Nearly a year since invading Ukraine, Russia-aligned militants are using a coordinated French-language network spanning Facebook, YouTube, Telegram and other online channels to spread a pro-Kremlin message in Africa.
According to researchers at Logically, a company that tracks misinformation and disinformation online, the network, known as the “Russosphere,” is linked to a far-right Belgian political activist who helped oversee the 2014 massacres in Crimea and Dunbar. A controversial Russia-backed referendum in Sri Lanka. Activist Luc Michel is also involved in efforts to create an independent “Republic of Detroit” in the US by 2021, a plan that has received little attention but could serve as a blueprint for a joint Russian effort to influence US politics, Logically said .
It is the latest example of how Russia-linked influence campaigns are exploiting social and political divisions — a continuation of tactics used by the Kremlin during the 2016 U.S. presidential election. It shows how social media remains a powerful channel for disseminating pro-Russian messages, even as big tech platforms try to combat manipulation and state-sponsored propaganda.
“These individuals’ connections to known platforms that support extremist and often Russia-related propaganda and misinformation suggest the potential for Russian state-affiliated misinformation campaigns to expand, directly or indirectly, to target specific U.S. communities, in addition to influence operations in Africa,” Logic researchers Kyle Walter and Nick Bakovich wrote in a report on Michel’s activities published Wednesday.
Michelle’s election watchdog group Eurasian Democracy and Election Observatory ‘gives legitimacy to expanded invasion of Ukraine’ [in 2022] Then oversaw the U.S. independence referendum,” Walter said in an interview.
Russia strives to build influence in Africa
Russia has for years expanded its efforts to build influence in Africa through arms deals, economic investments and military support in the form of the Wagner Group, Russian private mercenaries believed to be run by a ·Oligarch funding close to President Putin.
According to reports in Logically and The Daily Beast, Michel has long been focused on Africa, running a series of websites masquerading as local news organizations in countries including Chad, Equatorial Guinea and the Central African Republic.
“Much of Michel’s business in Africa promotes pan-Africanism and anti-colonial sentiment as a rallying point in support of Michel’s central thesis: that African countries would benefit from moving away from European colonizers and building closer ties with Russia. relationship,” Walter and Bakovich wrote.
Emerging in mid-2021, the Russosphere has amassed more than 65,000 fans and subscribers on platforms including Facebook, YouTube and Twitter, as well as messaging app Telegram and Russian social network VKontakte.
Linking social media accounts and website domain ownership records logically to Michel and Belgian activist Fabrice Béaur, who is also involved with the Eurasian Observatory for Democracy and Elections.
But they differ from Michel and Béaur’s previous “unified brand” efforts in Africa under the Russosphere name, in the degree of coordination between the different channels, and in the traction they’ve gained online, Walter said.
Logically, these accounts often share content from Michel, who has ties to European neo-Nazi groups and founded her own political party, the Parti Communautaire National-Européen, in 1994.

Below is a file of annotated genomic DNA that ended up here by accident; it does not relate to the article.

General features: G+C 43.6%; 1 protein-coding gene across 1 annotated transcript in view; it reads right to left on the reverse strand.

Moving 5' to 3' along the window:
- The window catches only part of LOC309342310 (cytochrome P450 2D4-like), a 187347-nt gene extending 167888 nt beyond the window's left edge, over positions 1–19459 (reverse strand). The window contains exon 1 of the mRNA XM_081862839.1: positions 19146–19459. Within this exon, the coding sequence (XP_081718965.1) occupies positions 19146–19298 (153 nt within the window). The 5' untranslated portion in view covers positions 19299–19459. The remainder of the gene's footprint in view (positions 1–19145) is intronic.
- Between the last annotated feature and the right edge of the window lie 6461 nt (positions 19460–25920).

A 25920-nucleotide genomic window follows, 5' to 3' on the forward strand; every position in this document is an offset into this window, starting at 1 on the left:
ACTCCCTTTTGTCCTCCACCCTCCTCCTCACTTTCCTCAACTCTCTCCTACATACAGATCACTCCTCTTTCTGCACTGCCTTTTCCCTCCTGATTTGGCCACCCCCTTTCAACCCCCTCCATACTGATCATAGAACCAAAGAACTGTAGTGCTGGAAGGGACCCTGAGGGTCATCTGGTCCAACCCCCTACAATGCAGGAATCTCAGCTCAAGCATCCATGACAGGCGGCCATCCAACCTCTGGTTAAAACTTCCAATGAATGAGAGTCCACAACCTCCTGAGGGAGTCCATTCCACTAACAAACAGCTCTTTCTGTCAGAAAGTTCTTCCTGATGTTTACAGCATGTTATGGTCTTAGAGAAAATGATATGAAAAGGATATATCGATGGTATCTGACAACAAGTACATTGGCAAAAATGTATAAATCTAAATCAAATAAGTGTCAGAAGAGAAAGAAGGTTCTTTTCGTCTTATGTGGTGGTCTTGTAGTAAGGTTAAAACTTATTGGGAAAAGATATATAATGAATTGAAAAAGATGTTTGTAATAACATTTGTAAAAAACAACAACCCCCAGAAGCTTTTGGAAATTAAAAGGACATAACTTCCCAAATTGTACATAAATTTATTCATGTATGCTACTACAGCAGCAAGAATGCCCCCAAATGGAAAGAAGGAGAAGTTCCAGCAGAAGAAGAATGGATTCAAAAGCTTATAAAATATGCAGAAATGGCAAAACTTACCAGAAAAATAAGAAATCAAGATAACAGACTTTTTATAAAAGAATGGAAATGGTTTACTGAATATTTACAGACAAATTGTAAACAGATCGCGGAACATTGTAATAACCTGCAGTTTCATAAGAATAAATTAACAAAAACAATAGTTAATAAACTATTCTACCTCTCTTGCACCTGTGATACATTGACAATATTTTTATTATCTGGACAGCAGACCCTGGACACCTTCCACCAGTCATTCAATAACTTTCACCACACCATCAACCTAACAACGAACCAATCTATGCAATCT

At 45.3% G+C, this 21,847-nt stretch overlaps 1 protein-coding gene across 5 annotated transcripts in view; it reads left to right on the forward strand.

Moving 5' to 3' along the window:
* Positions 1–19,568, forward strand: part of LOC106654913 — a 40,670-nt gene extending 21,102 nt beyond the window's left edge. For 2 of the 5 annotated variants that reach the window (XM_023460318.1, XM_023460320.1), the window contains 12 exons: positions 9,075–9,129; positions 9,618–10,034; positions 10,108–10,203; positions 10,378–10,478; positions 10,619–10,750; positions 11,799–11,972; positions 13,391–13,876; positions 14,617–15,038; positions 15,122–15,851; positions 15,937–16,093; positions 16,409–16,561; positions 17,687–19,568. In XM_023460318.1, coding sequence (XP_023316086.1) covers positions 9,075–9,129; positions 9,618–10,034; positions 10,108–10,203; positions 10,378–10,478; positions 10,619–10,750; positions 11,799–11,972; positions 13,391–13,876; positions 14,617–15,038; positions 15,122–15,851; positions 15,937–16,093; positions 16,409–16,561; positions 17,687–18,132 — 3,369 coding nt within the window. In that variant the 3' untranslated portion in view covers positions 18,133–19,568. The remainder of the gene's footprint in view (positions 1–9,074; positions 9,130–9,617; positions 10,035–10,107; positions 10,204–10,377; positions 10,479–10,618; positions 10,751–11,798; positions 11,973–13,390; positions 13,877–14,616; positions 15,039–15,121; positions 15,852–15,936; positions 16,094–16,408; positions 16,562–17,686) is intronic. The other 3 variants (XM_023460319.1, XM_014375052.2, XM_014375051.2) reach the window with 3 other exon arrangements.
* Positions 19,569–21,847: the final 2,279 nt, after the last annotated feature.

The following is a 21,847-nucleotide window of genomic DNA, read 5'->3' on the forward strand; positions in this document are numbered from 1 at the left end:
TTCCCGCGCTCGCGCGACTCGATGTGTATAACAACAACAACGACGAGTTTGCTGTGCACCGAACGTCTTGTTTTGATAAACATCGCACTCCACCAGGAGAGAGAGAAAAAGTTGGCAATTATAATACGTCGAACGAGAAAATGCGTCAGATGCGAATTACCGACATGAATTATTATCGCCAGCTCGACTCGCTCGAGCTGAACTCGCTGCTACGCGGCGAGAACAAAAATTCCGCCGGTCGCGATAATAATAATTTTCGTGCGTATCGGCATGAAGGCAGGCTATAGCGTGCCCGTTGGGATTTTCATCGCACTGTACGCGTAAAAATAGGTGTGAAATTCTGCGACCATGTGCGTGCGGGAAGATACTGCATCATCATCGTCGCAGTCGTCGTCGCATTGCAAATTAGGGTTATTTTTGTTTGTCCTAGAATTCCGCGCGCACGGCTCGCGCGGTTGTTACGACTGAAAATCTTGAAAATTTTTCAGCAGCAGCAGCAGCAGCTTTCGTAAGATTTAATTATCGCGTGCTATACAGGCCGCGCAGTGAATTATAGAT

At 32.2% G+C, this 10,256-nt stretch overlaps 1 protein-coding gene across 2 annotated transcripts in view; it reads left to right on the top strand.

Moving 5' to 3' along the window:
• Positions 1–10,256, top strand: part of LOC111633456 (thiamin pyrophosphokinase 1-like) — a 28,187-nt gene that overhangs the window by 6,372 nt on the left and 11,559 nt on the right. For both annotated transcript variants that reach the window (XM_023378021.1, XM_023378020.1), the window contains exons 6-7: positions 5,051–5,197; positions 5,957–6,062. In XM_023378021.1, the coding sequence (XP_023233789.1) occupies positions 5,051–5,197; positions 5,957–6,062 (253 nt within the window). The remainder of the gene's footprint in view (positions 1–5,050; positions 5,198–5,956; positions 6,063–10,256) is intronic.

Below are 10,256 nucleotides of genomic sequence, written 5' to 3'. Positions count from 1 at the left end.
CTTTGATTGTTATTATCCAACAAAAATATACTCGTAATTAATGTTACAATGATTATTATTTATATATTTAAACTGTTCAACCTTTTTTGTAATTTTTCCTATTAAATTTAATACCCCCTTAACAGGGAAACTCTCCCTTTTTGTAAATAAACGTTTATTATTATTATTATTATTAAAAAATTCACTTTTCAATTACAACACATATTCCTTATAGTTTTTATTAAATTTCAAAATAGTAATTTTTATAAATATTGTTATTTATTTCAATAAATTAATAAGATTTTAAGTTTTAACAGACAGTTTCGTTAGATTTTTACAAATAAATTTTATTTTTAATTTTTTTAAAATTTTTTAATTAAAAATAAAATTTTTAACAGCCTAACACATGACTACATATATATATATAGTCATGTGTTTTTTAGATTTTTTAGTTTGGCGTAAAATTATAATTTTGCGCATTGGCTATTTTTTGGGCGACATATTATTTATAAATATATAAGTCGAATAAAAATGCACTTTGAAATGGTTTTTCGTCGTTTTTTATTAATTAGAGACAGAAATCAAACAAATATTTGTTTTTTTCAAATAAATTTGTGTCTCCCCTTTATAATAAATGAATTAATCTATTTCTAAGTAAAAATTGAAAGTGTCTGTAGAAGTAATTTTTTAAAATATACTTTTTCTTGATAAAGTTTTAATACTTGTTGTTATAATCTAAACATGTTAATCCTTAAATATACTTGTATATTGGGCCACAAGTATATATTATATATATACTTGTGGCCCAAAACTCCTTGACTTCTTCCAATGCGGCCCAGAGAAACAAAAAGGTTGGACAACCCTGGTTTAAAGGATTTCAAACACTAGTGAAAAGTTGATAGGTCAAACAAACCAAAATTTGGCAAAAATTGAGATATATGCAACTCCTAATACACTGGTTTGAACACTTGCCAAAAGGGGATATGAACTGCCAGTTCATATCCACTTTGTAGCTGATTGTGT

According to The Daily Beast, Michelle also has ties to the Wagner Group. Logically, it had identified a pro-Wagner Telegram group run by Michel and Borr, with about 800 members, that promoted mercenaries and shared contact information for recruiters.
Michel founded the Eurasian Organization for Democracy and Elections (EODE) in 2006. The group claims to monitor elections and “audit” the political system. It says it specializes in the former Soviet republics, as well as Moldova’s Transnistria region, Georgia’s Abkhazia and South Ossetia, and Azerbaijan’s Nagorno-Karabakh region – areas whose status is disputed and which Russia encourages separatist movement. EODE also claims to have “delivered numerous missions” in Russia, Ukraine and Belarus, the Balkans and Black Sea region, and North Africa, especially Libya.
movement to declare detroit an independent republic
Logic also identified a separate campaign involving Michelle and EODE targeting Americans. EODE claimed to oversee a referendum in Detroit that attempted unsuccessfully to create a divided republic within the United States.
The Detroit Republic movement appears to be the product of Ramzu Yunus, an American whom Detroit city attorneys have dubbed a “snake oil salesman.” In 2021, city officials warned Detroit residents that Yunus was running a scam claiming to provide free housing.
Yunus and Michel also serve as co-chairs of the North Atlantic Peace Organization, which claims to be an alternative to NATO’s military and security alliance, focusing on “African-American and American citizens who uphold the right to self-determination” in the Russian Federation. ”
Logically’s Walter said that while Yunus’s separatist efforts in Detroit amounted to a “weird sideshow” that had no impact or impact, its message echoed what Michelle and the Russian Circle account had been pushing in Africa: The anti-colonial narrative centered on the need to break away from the West and align with Russia.
Walter describes this as Russian “firehose mode” propaganda: repackaging narratives for repeated use. Efforts in Detroit and across Africa will likely be used to identify and improve techniques that generate the most engagement, which will be reused at future events, he said.
Russia is “looking for a segment of the global population that is receptive to these messages,” Walter said.
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